The basis of most spectrophotometry is the concept in figure 1: when one inputs energy into a molecular bond, it becomes excited.

To make this easier to visualize; we can assume molecular bond as a spring. The two balls connected by the spring are molecules, such as hydrogen, or any kind of molecule really; for ease of explanation, let’s call these balls and spring a system.  Generally speaking, since room temperature (or any temperature above 0 K, or absolute zero) will always give the system energy bigger than 0 (through heat; since heat is basically a kinetic energy on the molecular level, we can talk about this more if you want.), the balls and spring will always contract and expand. If energy is put into the system, it’s as if we’re pulling the two balls apart even more, therefore increasing the frequency of contraction and expansion; just like every spring we can see in life. How do we put energy into the system? In the case of Spectrophotometry, it’s most likely some kind of light, whether it’s UV + Visible light (UV-Vis Spec), Infra red (IR-Spec), or (if I’m not mistaken) a wide range, or continuum of wavelength (Atomic Absorption Spec).

To make things a little easier, in figure 2 the increase in energy is represented in energy level diagram; The Y-axis represents Energy level.  To go from E1 à E2, one has to put in energy. The difference between E1 and E2 is ΔE. In the case for all spectrophotometry, ΔE is always bigger than 0; that is to say that energy will always shift upwards, or in other words, excitation always happen. Since the energy source in spectophotometry  is almost always light, we can represent  ΔE as: ΔE = hv. ΔE = hv is the equation that relates energy to the frequency of the light; h in this case is a constant called the plank’s constant, while v is the frequency of light. But we never express light in terms of frequency you said? Correct!. We express light in terms of wavelength (nanometers; nm). To relate frequency to wavelength there’s a simple equation: v = c/λ, where c is the speed of light (3x108m/s), and λ is the wavelength. All of these equations are hard to memorize you say? Again, correct. Though E = hv is a very commonly used equation, remembering v = c/ λ can be hard. The trick is, since the unit for v (frequency) is 1/sec, and c is m/sec, and wavelength is m (or nm), in order to get 1/sec, c (m/sec) has to be the nominator (the one on the top), while wavelength (m) has to be the denominator (the one on the bottom). I hope that helps a little.  Another idea is the idea that different molecular bonds require very different specific wavelength to excite. Why? Think back to the energy level diagram; different structure excitation have a very specific energy level gap, that is the energy required to excite a specific structure is, again, very specific. And if we need a specific energy, according to E = hv, we need a specific frequency. If we need a specific frequency, according to v = c/ λ, we require a very specific wavelength; this is why different molecules require different wavelength to excite, such as 260 nm to excite DNA.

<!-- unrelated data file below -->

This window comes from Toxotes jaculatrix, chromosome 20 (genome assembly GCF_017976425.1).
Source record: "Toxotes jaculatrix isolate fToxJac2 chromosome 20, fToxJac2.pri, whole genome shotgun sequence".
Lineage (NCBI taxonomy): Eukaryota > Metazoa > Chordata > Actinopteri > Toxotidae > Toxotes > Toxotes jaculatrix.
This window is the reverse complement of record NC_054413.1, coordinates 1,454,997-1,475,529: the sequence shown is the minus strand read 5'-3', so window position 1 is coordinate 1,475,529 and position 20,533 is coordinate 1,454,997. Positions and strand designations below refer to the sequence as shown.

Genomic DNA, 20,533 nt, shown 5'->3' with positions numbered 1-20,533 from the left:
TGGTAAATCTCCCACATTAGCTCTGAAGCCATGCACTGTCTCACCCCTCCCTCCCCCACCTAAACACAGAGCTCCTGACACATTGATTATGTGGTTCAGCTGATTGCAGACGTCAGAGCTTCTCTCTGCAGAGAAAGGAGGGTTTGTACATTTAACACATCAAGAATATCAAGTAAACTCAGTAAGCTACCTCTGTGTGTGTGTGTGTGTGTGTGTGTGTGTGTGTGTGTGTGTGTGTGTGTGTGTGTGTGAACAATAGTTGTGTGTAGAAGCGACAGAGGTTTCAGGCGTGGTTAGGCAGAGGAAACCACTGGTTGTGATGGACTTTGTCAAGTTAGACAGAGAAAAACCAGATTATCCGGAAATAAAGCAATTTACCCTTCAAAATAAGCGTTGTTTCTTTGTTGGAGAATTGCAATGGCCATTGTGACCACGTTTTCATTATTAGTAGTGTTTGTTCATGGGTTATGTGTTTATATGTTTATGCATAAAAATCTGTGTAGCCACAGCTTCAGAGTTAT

Now enough of this mumbo jumbo about excitation and the planck dude, let’s move on to actual spectrophotometry.